Sunday, September 9, 2012

Project Kitchen: Rustoleum Cabinet Transformation

When we first bought our house I immediately knew I wanted to paint our kitchen cabinets white. I am pretty HUGELY fond of white cabinets in kitchens. And definitely NOT a fan of dark wood cabinets. This is what we had when we first moved in...

Dark. Out dated. Dirty. Gloomy.
But the question was... how would we go about transforming these dark gloomy cabinets into the bright cheery white cabinets I've always wanted? We basically had two options - sand them all down, choose our own white paint and make sure we Kilz the dickens out of these things before painting OR use the highly acclaimed Rustoleum method. The whole thing with Rustoleum is that everything you need is sold in one kit and you use a "de-glosser" solution to strip the old stain off of the wood instead of having to sand down the wood. It is supposed to be less work and less mess. I did a little research and it seemed like it would be the best choice. Lucky for us a lady from our church had just used the Rustoleum to do her and her mother's kitchen cabinets and loved the way they turned out, so that helped persuade us to use the kit. The only thing I was worried about was that they didn't exactly have a WHITE white color if we followed all of the steps. You see there is this second to last step called the "decorative glaze" that gives the cabinets a wood grain look. Its not that I don't like that look, its just that I wanted a white washed look and if I applied the glaze, then by the examples on the companies website, my white would turn into a cream sort of color. Not what I wanted. But I was assured that we could just skip that step and keep the white washed look so we decided that would be our plan.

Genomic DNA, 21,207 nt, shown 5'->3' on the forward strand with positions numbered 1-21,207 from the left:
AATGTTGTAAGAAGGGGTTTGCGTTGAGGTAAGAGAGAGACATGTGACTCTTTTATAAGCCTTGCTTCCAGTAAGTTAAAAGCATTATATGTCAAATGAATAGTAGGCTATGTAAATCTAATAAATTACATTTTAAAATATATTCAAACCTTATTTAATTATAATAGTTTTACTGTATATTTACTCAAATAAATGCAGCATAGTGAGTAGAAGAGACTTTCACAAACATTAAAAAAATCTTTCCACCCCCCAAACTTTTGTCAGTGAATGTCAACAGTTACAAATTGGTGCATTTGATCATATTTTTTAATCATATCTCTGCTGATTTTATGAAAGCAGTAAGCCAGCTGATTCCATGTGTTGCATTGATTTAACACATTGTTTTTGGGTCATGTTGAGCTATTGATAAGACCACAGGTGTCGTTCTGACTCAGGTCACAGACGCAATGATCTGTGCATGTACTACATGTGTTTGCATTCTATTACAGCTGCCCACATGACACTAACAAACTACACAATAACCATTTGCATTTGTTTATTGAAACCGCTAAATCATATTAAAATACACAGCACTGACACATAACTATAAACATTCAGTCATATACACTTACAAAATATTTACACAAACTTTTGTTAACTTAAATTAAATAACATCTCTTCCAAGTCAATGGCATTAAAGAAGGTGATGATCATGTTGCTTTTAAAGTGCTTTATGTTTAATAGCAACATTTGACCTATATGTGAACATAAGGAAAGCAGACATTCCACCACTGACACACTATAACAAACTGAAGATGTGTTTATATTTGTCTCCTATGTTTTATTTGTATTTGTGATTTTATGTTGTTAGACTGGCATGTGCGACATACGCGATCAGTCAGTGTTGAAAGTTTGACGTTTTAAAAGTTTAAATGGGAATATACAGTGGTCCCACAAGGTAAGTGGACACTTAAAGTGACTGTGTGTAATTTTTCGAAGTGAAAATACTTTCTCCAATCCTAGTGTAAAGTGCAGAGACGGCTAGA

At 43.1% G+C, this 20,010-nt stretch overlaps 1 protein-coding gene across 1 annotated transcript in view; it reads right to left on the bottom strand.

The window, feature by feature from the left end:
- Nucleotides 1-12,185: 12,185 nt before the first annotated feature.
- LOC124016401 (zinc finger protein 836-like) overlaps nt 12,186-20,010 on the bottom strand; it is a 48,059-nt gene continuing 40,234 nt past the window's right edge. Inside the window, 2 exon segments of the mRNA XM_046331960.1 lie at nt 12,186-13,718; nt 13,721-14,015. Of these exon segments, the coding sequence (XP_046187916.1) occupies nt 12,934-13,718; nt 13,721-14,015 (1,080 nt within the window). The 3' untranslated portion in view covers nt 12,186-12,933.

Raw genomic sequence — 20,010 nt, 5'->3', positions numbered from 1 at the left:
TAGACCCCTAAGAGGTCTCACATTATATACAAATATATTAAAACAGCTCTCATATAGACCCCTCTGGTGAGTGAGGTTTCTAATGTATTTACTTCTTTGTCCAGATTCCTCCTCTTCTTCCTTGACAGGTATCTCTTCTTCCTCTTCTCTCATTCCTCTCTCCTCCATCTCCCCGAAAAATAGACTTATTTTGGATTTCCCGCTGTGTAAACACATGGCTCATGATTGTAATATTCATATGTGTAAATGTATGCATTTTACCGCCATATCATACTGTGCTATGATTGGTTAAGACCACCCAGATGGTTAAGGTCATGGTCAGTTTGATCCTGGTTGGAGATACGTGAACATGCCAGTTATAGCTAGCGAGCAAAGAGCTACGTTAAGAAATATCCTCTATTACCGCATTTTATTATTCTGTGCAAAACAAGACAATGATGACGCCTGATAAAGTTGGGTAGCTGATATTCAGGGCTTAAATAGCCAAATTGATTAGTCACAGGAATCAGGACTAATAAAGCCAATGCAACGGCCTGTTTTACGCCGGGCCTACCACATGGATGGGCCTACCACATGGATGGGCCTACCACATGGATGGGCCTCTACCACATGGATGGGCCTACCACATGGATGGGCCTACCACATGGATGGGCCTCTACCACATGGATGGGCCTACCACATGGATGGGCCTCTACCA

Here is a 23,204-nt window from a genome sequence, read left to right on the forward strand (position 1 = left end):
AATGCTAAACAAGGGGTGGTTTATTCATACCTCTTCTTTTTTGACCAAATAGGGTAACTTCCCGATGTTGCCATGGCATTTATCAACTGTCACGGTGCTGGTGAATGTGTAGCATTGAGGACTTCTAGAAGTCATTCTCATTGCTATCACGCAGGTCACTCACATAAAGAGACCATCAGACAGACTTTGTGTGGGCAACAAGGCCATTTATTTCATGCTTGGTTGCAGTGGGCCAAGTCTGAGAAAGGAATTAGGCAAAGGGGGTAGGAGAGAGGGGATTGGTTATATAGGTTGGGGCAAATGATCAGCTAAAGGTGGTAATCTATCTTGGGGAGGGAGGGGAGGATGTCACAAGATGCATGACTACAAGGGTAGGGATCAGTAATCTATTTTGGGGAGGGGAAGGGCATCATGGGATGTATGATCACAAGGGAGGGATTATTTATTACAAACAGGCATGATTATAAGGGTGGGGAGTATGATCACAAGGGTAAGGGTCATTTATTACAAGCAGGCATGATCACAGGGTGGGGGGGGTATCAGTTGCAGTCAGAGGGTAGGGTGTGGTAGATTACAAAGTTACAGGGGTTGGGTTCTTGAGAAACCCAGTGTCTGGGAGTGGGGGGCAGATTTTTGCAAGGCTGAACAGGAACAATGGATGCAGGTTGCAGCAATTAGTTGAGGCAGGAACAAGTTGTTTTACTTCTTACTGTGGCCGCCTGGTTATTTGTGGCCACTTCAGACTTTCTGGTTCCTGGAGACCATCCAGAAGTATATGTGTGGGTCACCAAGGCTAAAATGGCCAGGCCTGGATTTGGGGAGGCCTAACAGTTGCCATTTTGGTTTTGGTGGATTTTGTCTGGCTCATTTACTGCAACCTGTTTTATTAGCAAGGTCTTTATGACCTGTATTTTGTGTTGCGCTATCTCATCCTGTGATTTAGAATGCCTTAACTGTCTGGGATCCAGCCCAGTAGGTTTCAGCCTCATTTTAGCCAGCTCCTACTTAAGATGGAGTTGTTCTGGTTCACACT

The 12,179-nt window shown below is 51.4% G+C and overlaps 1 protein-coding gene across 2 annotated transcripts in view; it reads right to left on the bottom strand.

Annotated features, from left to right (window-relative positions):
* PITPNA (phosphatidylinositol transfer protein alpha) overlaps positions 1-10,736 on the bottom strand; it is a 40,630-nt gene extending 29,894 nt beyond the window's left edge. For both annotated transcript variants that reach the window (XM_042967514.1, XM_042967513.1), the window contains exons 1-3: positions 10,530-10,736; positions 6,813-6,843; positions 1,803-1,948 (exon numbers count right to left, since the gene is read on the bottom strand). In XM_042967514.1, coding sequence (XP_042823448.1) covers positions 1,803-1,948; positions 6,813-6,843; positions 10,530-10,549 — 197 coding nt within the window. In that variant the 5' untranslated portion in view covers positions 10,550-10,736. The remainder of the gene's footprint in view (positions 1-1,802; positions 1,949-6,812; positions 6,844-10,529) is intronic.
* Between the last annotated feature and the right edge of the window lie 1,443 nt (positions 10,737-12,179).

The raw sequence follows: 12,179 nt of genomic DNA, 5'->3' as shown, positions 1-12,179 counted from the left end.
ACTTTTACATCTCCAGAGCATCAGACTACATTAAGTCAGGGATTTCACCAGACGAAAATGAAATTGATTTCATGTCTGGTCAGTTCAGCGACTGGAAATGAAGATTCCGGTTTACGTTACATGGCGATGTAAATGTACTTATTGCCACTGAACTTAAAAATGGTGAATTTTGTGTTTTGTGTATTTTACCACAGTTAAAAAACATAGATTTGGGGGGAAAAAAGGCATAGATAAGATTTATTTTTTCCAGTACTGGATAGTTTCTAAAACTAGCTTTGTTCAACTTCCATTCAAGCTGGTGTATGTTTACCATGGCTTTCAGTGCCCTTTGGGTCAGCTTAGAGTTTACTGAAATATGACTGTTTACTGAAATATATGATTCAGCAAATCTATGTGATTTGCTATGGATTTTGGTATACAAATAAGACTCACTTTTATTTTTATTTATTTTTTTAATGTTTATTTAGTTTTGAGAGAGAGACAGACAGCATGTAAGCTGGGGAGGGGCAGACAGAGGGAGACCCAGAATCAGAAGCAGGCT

So Step 1: We made a diagram sketch of our cabinets and numbered the doors, laying them out on our little paint station in order so we would be able to put them back in the right spot. We ended up buying new hinges for all of the cabinets so we just tossed the old ones. We kept all of the door handles.
Step 2: We got our de-glosser solution and used the scrubbing pads that the kit provided to scrub down all of the doors and the cabinet frames. This was actually a lot more work than I anticipated. It's supposed to be easier than sanding, but I found it just as labor intensive. The ONLY thing that made this better than sanding was that there was less mess. We did have to dry/wipe down everything, but it wasn't as bad as trying to vacuum up dust.
Step 3: Apply the "Bond Coat". This is the color part. We chose to go with Pure White. I mean, you can't get any more white than Pure White right? They say this part is only supposed to take 2 coats. We definitely had to put at least 3 coats, even 4 coats on some of the doors, but luckily we had plenty of paint in the can from the kit.
These are our cabinet frames after the first coat. I was starting to get excited!!!